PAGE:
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Addition Of 3-On-3 Overtime In Big Ten Hockey Should Bode Well For Penn State

The Big Ten hockey conference announced Thursday that 3-on-3 overtime will be implemented in conference play for the 2018-19 season.

Big Ten games tied after three periods will still require a five-minute period of 5-on-5 hockey. If that period ends without a goal, the teams will now play five minutes of 3-on-3 instead of going straight to a shootout.

The conference announced a new points system to go along with the updated overtime format: Teams that find a winner in the 5-on-5 overtime period will be awarded with all three points, while both teams will earn a point and the winning team will earn a second point if the game ends during the 3-on-3 period or a shootout.

Implementing 3-on-3 overtime into Big Ten hockey may end up being one of the smartest moves the conference will ever make. The NHL implemented the concept in the 2015-16 regular season in an effort to reduce the amount of games ending in shootouts. It previously changed to 4-on-4 overtime in 1999 to try and cut down on ties, but ties were removed in favor of shootouts prior to the 2005-06 season.

3-on-3 has been a resounding success at the NHL level, adding excitement and borderline chaos to the end of games. Take a look at some examples of the spectacle in action:

This sequence that ends with a Detroit victory over Nashville is one of the most exciting 3-on-3 periods since the concept was implemented.
Team North America — a team of American and Canadian players ages 23 and younger — beat Sweden’s national team in the 2016 World Cup of Hockey in 3-on-3 overtime.
Sidney Crosby is one of 11 players who have scored at least six game-winners since 3-on-3 was first implemented in 2015.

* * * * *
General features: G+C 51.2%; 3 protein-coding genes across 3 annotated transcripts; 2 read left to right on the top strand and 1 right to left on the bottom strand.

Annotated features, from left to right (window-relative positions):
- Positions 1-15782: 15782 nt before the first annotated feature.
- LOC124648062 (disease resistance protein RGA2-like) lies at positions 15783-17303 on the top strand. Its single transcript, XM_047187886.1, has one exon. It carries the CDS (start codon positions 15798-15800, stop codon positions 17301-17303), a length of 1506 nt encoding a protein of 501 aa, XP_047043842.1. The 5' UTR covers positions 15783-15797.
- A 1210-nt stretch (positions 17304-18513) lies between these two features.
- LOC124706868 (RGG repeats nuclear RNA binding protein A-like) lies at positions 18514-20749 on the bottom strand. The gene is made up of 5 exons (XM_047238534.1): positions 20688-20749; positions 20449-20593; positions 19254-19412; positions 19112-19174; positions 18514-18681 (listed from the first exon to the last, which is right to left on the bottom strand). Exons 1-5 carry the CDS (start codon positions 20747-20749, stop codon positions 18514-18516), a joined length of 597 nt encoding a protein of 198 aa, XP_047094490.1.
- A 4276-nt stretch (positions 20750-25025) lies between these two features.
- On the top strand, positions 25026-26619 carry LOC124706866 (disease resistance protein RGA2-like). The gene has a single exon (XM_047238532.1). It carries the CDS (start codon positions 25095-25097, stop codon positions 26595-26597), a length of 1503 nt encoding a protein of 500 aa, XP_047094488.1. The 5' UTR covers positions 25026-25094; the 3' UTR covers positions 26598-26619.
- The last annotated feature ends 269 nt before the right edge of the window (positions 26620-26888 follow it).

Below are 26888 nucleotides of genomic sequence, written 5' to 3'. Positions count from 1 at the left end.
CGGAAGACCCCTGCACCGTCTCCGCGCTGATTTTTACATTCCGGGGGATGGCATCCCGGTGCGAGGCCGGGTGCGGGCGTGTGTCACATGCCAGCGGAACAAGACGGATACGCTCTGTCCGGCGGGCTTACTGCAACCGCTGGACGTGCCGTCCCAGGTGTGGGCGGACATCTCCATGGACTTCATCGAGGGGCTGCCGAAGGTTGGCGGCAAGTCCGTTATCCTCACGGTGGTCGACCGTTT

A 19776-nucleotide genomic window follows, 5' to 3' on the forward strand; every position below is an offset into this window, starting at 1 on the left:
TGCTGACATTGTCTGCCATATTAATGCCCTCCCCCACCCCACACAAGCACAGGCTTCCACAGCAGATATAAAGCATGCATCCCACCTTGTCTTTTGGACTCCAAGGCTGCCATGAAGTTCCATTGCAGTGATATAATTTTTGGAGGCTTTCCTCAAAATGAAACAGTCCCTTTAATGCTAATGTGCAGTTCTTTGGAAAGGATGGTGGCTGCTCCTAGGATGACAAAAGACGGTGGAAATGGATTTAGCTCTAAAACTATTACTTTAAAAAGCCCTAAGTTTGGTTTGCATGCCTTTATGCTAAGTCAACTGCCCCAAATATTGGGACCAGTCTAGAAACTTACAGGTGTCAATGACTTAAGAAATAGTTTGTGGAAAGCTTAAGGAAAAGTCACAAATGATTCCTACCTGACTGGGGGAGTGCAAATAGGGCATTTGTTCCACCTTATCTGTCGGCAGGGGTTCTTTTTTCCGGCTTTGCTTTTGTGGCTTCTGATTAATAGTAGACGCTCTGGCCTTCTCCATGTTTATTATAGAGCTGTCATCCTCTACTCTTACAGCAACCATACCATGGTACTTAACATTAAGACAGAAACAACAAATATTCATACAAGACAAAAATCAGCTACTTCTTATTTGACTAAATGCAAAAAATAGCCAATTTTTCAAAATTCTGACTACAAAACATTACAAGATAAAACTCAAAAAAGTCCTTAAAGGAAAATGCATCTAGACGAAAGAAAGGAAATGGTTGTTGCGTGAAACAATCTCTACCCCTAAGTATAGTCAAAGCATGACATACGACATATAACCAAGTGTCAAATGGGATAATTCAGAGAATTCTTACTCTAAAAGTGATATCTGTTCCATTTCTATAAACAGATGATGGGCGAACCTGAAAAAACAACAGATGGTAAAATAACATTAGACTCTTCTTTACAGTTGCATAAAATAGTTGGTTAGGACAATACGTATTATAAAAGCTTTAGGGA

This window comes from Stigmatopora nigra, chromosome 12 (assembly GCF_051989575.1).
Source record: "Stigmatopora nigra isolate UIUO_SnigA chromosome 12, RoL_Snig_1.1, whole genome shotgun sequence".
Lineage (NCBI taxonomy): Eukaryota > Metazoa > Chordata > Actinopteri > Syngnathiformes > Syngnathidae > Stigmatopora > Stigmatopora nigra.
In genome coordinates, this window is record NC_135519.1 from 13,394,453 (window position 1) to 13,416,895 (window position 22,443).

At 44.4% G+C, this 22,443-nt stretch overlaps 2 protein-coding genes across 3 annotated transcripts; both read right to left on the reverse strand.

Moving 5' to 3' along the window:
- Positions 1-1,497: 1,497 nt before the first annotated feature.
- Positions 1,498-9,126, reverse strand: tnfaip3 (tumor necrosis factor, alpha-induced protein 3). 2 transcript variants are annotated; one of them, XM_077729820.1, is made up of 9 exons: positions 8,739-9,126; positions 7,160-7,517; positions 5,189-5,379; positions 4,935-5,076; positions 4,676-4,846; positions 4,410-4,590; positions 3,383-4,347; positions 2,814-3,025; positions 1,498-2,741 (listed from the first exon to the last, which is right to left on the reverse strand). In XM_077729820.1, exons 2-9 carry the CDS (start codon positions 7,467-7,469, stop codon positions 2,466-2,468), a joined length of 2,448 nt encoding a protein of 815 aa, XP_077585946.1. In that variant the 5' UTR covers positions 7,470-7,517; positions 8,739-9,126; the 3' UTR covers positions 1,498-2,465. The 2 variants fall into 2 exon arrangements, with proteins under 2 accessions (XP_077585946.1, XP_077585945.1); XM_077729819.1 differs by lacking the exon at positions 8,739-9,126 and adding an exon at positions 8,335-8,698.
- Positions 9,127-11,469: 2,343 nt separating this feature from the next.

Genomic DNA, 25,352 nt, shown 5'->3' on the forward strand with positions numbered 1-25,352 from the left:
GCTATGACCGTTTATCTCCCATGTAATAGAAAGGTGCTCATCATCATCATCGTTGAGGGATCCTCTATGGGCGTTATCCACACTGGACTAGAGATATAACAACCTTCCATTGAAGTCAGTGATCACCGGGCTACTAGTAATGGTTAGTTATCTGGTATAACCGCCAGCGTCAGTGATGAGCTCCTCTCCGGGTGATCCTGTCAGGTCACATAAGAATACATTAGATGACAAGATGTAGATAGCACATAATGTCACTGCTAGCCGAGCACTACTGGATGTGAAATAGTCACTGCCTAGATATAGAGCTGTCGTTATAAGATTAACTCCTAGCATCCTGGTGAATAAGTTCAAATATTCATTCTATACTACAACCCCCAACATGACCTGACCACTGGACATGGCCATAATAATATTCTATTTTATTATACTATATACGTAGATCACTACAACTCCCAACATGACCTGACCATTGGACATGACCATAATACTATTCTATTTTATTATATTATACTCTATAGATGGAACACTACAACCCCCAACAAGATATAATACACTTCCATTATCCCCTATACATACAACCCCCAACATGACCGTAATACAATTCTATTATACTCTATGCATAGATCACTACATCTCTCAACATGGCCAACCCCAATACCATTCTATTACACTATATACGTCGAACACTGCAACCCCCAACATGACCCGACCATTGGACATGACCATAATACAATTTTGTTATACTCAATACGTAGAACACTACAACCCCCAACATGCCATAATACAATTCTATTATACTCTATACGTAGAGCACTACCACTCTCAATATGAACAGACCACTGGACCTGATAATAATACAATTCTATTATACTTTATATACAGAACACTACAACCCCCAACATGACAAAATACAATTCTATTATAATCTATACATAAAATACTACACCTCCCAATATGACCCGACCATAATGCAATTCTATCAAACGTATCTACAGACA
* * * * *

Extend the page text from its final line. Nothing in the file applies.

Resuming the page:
As you can see, the amount of open ice combined with teams rolling out their top players creates one of the most thrilling scenes in sports. The back-and-forth, nonstop action seen in 3-on-3 overtime should suit Penn State if its games extend beyond 65 minutes.

One reason Guy Gadowsky’s program could thrive with the concept is the attack-first nature of 3-on-3 overtime. Gadowsky has always emphasized offense and having a shoot-first mentality, so he’s recruited players with plenty of skill.

Wingers Denis Smirnov, Liam Folkes, and Brandon Biro are all excellent skaters — a must-have asset in 3-on-3 — while Chase Berger, Nate Sucese, and Evan Barratt are strong options at center who can move the puck quickly and score goals if needed. The forward group may have to dial back its shoot-first mentality a bit in 3-on-3; missing the net could result in a quick counter-attack and give the opposition a breakaway or odd-man rush.

Versatility is also¬†important in 3-on-3 overtime, and Penn State has plenty of multi-dimensional players who could see big roles in the sequence. Alex Limoges was recruited as a center, but spent most of last season on the wing because of the team’s depth down the middle. Freshman Aarne Talvitie also spent most of his junior career at center, but may need to play wing to get into the Nittany Lions’ lineup this season.

Penn State also has plenty of capable puck-moving defensemen who can make long stretch passes to set up big scoring chances in 3-on-3 situations. Cole Hults and Kevin Kerr are probably the team’s two best defensemen in this regard, but both are also excellent skaters who can get back on defense quickly if needed.

Defensemen are obviously important in 3-on-3, but teams don’t necessarily always deploy two blueliners in the situation. Expect the Nittany Lions to roll out two forwards and just one blueliner. The team is far deeper up front than it is on defense, so going with two forwards instead of two defensemen may be necessary for the Nittany Lions.

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About the Author

Mikey Mandarino

In the most upsetting turn of events, Mikey graduated from Penn State with a digital & print journalism degree in the spring of 2020. He covered Penn State football and served as an editor for Onward State from 2018 until his graduation. Mikey is from Bedminster, New Jersey, so naturally, he spends lots of time yelling about all the best things his home state has to offer. Mikey also loves to play golf, but he sucks at it because golf is really hard. If you, for some reason, feel compelled to see what Mikey has to say on the internet, follow him on Twitter @Mikey_Mandarino. You can also get in touch with Mikey via his big-boy email address: [email protected]

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